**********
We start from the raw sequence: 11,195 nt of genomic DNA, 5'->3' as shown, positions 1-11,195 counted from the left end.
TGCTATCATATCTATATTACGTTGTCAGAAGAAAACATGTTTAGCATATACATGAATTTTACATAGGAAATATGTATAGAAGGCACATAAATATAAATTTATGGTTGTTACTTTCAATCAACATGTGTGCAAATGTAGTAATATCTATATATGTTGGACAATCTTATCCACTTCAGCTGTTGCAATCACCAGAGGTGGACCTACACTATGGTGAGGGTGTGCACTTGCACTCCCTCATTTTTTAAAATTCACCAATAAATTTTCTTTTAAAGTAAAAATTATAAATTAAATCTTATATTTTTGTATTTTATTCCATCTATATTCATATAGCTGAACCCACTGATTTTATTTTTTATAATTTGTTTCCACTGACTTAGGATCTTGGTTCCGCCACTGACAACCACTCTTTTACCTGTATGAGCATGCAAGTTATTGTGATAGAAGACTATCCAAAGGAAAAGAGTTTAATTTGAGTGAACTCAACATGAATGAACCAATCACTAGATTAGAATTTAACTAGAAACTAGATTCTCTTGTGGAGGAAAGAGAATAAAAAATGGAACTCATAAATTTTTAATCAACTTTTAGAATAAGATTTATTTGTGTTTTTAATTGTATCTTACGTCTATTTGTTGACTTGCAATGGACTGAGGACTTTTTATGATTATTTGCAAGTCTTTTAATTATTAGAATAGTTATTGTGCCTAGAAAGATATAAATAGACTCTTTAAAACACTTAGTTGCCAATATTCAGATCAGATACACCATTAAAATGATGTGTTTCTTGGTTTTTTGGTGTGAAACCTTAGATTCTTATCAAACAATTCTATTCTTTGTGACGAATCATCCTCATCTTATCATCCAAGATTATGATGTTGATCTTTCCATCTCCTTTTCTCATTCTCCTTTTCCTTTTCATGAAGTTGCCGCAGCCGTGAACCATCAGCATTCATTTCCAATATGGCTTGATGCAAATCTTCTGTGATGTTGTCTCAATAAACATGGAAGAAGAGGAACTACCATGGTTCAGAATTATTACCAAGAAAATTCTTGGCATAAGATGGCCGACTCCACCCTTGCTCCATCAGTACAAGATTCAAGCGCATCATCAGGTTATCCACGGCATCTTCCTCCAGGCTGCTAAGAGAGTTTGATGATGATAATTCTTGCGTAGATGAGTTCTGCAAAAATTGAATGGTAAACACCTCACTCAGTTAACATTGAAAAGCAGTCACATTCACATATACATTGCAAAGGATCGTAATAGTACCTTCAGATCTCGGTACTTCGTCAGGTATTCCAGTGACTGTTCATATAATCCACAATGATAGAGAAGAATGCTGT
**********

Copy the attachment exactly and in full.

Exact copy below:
We start from the raw sequence: 11,195 nt of genomic DNA, 5'->3' as shown, positions 1-11,195 counted from the left end.
TGCTATCATATCTATATTACGTTGTCAGAAGAAAACATGTTTAGCATATACATGAATTTTACATAGGAAATATGTATAGAAGGCACATAAATATAAATTTATGGTTGTTACTTTCAATCAACATGTGTGCAAATGTAGTAATATCTATATATGTTGGACAATCTTATCCACTTCAGCTGTTGCAATCACCAGAGGTGGACCTACACTATGGTGAGGGTGTGCACTTGCACTCCCTCATTTTTTAAAATTCACCAATAAATTTTCTTTTAAAGTAAAAATTATAAATTAAATCTTATATTTTTGTATTTTATTCCATCTATATTCATATAGCTGAACCCACTGATTTTATTTTTTATAATTTGTTTCCACTGACTTAGGATCTTGGTTCCGCCACTGACAACCACTCTTTTACCTGTATGAGCATGCAAGTTATTGTGATAGAAGACTATCCAAAGGAAAAGAGTTTAATTTGAGTGAACTCAACATGAATGAACCAATCACTAGATTAGAATTTAACTAGAAACTAGATTCTCTTGTGGAGGAAAGAGAATAAAAAATGGAACTCATAAATTTTTAATCAACTTTTAGAATAAGATTTATTTGTGTTTTTAATTGTATCTTACGTCTATTTGTTGACTTGCAATGGACTGAGGACTTTTTATGATTATTTGCAAGTCTTTTAATTATTAGAATAGTTATTGTGCCTAGAAAGATATAAATAGACTCTTTAAAACACTTAGTTGCCAATATTCAGATCAGATACACCATTAAAATGATGTGTTTCTTGGTTTTTTGGTGTGAAACCTTAGATTCTTATCAAACAATTCTATTCTTTGTGACGAATCATCCTCATCTTATCATCCAAGATTATGATGTTGATCTTTCCATCTCCTTTTCTCATTCTCCTTTTCCTTTTCATGAAGTTGCCGCAGCCGTGAACCATCAGCATTCATTTCCAATATGGCTTGATGCAAATCTTCTGTGATGTTGTCTCAATAAACATGGAAGAAGAGGAACTACCATGGTTCAGAATTATTACCAAGAAAATTCTTGGCATAAGATGGCCGACTCCACCCTTGCTCCATCAGTACAAGATTCAAGCGCATCATCAGGTTATCCACGGCATCTTCCTCCAGGCTGCTAAGAGAGTTTGATGATGATAATTCTTGCGTAGATGAGTTCTGCAAAAATTGAATGGTAAACACCTCACTCAGTTAACATTGAAAAGCAGTCACATTCACATATACATTGCAAAGGATCGTAATAGTACCTTCAGATCTCGGTACTTCGTCAGGTATTCCAGTGACTGTTCATATAATCCACAATGATAGAGAAGAATGCTGT